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Sacking the cleaner.

(15 Posts)
HopScotchLamb Mon 04-May-15 14:17:23

Name-changed regular here. It's a 1st world problem, need to canvass advice.

I have a cleaner, who is very reliable and I'd recommend to others. We have a good working relationship. Because of a sudden change in financial circumstances, I can no longer afford to have her. DH and I had a massive argument about it this weekend, in that he wants to get rid of her to save money and has said that having a cleaner is an indulgence I can't justify at the moment. Unfortunately, I really can't justify the expense and she has to go. Preferably sooner rather than later.

I sent her a text over the weekend, asking her not to come this week so I could buy myself some time to work out how to handle this in a reasonable way. She has no idea that terminating her employment is on the cards.

At the moment, I am leaning towards ringing her and explaining that we've had a serious change in finances and can no longer employ her. The advantages are that I wouldn't have to see her again,(I hate awkward situations and this would be a difficult phone call, but it's a phone call that would be over) the disadvantage is that she has a key, I'd quite like it back, but can easily change the locks if I don't get it back.

OR, do I have her come for a normal cleaning day (final clean) and tell her face to face? Potentially bloody difficult, I hate confrontation.

Can I please have some ideas on how to terminate her employment in a respectful and polite way? Would you pay a period of notice, or not bother? Face to face or by phone.

Thank you.

StillStayingClassySanDiego Mon 04-May-15 14:19:49

I think you should see her face to face and tell her you can't afford to employ her anymore, there's no need for any animosity.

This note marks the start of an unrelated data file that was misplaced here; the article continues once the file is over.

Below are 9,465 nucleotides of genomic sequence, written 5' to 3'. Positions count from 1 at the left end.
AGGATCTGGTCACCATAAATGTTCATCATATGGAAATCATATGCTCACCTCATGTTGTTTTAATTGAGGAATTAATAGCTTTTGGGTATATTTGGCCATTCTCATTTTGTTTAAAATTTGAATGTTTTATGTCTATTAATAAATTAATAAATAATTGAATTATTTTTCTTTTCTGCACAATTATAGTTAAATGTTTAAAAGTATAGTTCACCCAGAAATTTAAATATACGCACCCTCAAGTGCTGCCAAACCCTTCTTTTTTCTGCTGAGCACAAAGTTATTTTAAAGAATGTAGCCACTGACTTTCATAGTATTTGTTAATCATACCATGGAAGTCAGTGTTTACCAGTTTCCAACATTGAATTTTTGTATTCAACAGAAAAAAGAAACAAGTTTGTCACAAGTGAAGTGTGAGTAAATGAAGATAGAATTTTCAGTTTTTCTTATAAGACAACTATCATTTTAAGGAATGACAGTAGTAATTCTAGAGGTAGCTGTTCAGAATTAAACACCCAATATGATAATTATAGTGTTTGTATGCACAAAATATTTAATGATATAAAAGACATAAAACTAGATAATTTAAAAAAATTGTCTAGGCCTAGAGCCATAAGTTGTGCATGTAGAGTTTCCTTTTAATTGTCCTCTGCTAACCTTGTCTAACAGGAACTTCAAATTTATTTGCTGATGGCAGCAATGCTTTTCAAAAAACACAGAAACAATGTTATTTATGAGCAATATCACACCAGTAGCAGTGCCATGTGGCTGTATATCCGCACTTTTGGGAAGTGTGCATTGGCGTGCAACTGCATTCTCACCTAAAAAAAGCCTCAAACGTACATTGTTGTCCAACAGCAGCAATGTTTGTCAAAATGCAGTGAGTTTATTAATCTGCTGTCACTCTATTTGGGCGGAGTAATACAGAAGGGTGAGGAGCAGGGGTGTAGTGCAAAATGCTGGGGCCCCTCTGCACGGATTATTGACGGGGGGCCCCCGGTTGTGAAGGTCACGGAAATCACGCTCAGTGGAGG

Give her notice of course and pay her accordingly.

PiperIsTerrysChoclateOrange Mon 04-May-15 14:22:14

I would do it face to face, may be get a thank you card.

FeckTheMagicDragon Mon 04-May-15 14:25:41

It's really hard, I've had to do it (mine still wanted to come unpaid once or twice a month to help me out bless her) BUT it goes with the territory. Do it face to face, give her paid notice. Maybe ask if circumstances change can you call her to see if she would like to come back.

OllyBJolly Mon 04-May-15 14:26:09

I don't think it matters whether you tell her on the phone or f2f, but it would be wrong not to thank her for her hard work. (and chocs and a card would be the least I'd give her). You can do that when she drops in with the key. It would be very cowardly to avoid her - and no reason to. This will have happened before now. I'd also offer to write her a superb reference.

Good reliable cleaners are hard to find, she'll pick up new work.

I hope you're paying her for this week!

DesperatelySeekingSanity Mon 04-May-15 14:26:29

Message withdrawn at poster's request.

MmeMorrible Mon 04-May-15 14:26:45

Definitely tell her face to face. Explain that you are making cut backs and can't justify having a cleaner because of this. Make it clear that you are happy with her work and it's nothing personal, just down to the financial issue. Pay her up to date, offer to be a referee for her future clients and, if it was me I'd probably also get her a thank you card and a little gift or give her a small bonus but depends how long she has cleaned for you and how much you like her.

ilovesooty Mon 04-May-15 14:27:03

I think it's pretty off not to do it face to face. Pay her notice and assure her that she can count in positive feedback and references.

HopScotchLamb Mon 04-May-15 14:43:51

Thank you ladies. Shall follow advice. flowers

whois Mon 04-May-15 14:53:25

Yes agree with the others - face to face, paid notice and give great references. At least it's a genuine 'change of circumstances' rather than you just think she's a bit rubbish which is harder to deal with (I think).